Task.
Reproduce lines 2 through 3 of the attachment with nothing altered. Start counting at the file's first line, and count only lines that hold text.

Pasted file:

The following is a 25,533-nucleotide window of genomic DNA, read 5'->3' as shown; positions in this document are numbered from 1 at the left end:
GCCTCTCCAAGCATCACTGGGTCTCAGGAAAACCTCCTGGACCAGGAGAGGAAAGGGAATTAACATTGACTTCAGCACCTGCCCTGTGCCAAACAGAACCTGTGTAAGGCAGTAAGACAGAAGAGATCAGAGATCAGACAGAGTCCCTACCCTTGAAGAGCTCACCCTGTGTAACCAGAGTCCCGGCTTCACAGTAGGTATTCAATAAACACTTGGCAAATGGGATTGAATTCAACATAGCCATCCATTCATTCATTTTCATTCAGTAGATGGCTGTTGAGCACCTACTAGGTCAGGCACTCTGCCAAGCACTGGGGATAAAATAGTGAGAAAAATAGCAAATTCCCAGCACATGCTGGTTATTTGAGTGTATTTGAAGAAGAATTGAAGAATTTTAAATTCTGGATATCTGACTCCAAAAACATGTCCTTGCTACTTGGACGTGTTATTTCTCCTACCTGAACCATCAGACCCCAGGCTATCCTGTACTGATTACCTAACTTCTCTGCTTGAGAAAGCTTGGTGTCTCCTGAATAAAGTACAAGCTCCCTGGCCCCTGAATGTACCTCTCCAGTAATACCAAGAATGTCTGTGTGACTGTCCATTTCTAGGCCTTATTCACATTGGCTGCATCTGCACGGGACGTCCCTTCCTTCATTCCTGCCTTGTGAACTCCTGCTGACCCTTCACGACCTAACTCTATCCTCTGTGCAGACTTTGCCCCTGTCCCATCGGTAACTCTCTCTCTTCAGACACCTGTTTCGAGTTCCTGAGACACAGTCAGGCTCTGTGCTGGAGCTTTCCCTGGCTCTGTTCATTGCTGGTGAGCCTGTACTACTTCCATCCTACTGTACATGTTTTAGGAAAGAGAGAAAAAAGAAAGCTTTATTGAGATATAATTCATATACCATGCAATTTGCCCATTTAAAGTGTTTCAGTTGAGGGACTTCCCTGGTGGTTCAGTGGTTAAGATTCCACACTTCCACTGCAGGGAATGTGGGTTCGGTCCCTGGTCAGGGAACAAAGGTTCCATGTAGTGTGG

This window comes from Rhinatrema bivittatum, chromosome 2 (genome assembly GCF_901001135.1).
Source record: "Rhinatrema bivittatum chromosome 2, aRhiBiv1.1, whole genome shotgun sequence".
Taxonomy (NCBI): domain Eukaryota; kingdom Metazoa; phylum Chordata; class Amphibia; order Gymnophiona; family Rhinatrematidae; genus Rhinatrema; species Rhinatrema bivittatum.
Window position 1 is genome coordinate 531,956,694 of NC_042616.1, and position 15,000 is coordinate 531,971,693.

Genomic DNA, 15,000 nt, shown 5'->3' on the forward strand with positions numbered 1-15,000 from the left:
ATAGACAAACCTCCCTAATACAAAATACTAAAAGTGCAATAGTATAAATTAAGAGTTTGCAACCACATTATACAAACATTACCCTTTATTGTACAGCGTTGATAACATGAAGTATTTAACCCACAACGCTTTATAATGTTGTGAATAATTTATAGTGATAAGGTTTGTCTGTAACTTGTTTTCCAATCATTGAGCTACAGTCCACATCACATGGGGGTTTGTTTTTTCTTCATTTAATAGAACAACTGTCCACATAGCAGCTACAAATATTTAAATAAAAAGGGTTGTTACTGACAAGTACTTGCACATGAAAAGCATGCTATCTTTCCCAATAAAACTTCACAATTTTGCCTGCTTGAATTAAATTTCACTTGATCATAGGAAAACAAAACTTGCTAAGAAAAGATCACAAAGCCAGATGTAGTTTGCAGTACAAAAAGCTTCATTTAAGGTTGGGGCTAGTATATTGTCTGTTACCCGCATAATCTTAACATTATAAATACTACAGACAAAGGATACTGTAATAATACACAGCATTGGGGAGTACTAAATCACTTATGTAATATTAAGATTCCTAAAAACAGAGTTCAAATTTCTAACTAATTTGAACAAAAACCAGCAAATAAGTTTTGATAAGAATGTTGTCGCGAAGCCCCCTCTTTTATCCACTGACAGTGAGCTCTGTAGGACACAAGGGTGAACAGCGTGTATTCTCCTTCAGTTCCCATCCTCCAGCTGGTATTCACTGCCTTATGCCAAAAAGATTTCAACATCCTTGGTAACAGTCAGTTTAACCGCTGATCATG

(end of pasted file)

GCCTCTCCAAGCATCACTGGGTCTCAGGAAAACCTCCTGGACCAGGAGAGGAAAGGGAATTAACATTGACTTCAGCACCTGCCCTGTGCCAAACAGAACCTGTGTAAGGCAGTAAGACAGAAGAGATCAGAGATCAGACAGAGTCCCTACCCTTGAAGAGCTCACCCTGTGTAACCAGAGTCCCGGCTTCACAGTAGGTATTCAATAAACACTTGGCAAATGGGATTGAATTCAACATAGCCATCCATTCATTCATTTTCATTCAGTAGATGGCTGTTGAGCACCTACTAGGTCAGGCACTCTGCCAAGCACTGGGGATAAAATAGTGAGAAAAATAGCAAATTCCCAGCACATGCTGGTTATTTGAGTGTATTTGAAGAAGAATTGAAGAATTTTAAATTCTGGATATCTGACTCCAAAAACATGTCCTTGCTACTTGGACGTGTTATTTCTCCTACCTGAACCATCAGACCCCAGGCTATCCTGTACTGATTACCTAACTTCTCTGCTTGAGAAAGCTTGGTGTCTCCTGAATAAAGTACAAGCTCCCTGGCCCCTGAATGTACCTCTCCAGTAATACCAAGAATGTCTGTGTGACTGTCCATTTCTAGGCCTTATTCACATTGGCTGCATCTGCACGGGACGTCCCTTCCTTCATTCCTGCCTTGTGAACTCCTGCTGACCCTTCACGACCTAACTCTATCCTCTGTGCAGACTTTGCCCCTGTCCCATCGGTAACTCTCTCTCTTCAGACACCTGTTTCGAGTTCCTGAGACACAGTCAGGCTCTGTGCTGGAGCTTTCCCTGGCTCTGTTCATTGCTGGTGAGCCTGTACTACTTCCATCCTACTGTACATGTTTTAGGAAAGAGAGAAAAAAGAAAGCTTTATTGAGATATAATTCATATACCATGCAATTTGCCCATTTAAAGTGTTTCAGTTGAGGGACTTCCCTGGTGGTTCAGTGGTTAAGATTCCACACTTCCACTGCAGGGAATGTGGGTTCGGTCCCTGGTCAGGGAACAAAGGTTCCATGTAGTGTGG

This window comes from Rhinatrema bivittatum, chromosome 2 (genome assembly GCF_901001135.1).